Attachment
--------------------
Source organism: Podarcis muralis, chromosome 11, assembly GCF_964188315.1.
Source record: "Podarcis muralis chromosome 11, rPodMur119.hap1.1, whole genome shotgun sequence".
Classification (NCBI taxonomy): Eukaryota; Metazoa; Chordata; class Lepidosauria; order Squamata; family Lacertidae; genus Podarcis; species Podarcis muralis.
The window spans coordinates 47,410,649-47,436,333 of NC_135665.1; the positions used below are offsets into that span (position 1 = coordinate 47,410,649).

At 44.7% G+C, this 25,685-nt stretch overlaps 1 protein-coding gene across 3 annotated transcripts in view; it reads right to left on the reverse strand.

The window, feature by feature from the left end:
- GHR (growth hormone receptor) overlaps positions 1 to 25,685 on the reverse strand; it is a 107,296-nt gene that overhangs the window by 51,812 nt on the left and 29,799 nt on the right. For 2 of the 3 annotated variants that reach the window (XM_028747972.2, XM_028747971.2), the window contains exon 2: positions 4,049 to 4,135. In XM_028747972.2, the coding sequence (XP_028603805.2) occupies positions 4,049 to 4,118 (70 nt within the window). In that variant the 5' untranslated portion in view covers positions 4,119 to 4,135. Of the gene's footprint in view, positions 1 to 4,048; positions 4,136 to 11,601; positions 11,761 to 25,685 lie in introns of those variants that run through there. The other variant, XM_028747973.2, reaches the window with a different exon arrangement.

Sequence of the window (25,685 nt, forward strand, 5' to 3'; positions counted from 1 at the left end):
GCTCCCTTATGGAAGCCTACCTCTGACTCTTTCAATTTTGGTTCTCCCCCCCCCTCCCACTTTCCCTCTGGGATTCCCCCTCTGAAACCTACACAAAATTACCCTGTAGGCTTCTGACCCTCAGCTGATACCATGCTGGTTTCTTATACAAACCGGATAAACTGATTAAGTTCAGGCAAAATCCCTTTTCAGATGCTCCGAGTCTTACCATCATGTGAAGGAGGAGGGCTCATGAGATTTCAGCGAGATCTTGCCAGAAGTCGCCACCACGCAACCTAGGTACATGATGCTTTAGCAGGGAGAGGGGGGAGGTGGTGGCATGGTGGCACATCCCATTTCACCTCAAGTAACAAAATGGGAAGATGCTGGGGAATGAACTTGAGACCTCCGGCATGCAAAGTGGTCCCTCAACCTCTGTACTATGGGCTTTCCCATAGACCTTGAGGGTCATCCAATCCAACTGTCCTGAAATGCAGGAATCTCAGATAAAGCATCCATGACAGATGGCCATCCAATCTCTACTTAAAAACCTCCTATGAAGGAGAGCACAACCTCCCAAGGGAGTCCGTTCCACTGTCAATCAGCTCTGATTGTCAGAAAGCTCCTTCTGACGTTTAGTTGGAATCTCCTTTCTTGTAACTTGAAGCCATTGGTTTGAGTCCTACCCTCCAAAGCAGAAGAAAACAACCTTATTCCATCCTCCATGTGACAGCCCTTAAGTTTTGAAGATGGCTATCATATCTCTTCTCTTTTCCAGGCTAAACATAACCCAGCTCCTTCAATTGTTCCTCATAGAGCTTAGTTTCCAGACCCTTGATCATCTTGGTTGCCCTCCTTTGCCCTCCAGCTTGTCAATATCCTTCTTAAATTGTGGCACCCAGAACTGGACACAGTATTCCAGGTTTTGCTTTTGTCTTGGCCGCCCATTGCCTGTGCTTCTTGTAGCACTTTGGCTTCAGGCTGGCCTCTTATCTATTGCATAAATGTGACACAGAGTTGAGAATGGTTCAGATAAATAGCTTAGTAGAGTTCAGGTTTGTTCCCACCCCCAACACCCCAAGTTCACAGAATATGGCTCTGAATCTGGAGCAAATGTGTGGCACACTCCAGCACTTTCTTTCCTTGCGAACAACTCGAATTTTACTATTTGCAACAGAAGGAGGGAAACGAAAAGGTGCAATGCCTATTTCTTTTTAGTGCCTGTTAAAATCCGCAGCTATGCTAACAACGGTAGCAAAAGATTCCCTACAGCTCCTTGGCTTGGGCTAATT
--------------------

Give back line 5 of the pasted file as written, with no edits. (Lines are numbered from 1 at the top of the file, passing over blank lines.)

At 44.7% G+C, this 25,685-nt stretch overlaps 1 protein-coding gene across 3 annotated transcripts in view; it reads right to left on the reverse strand.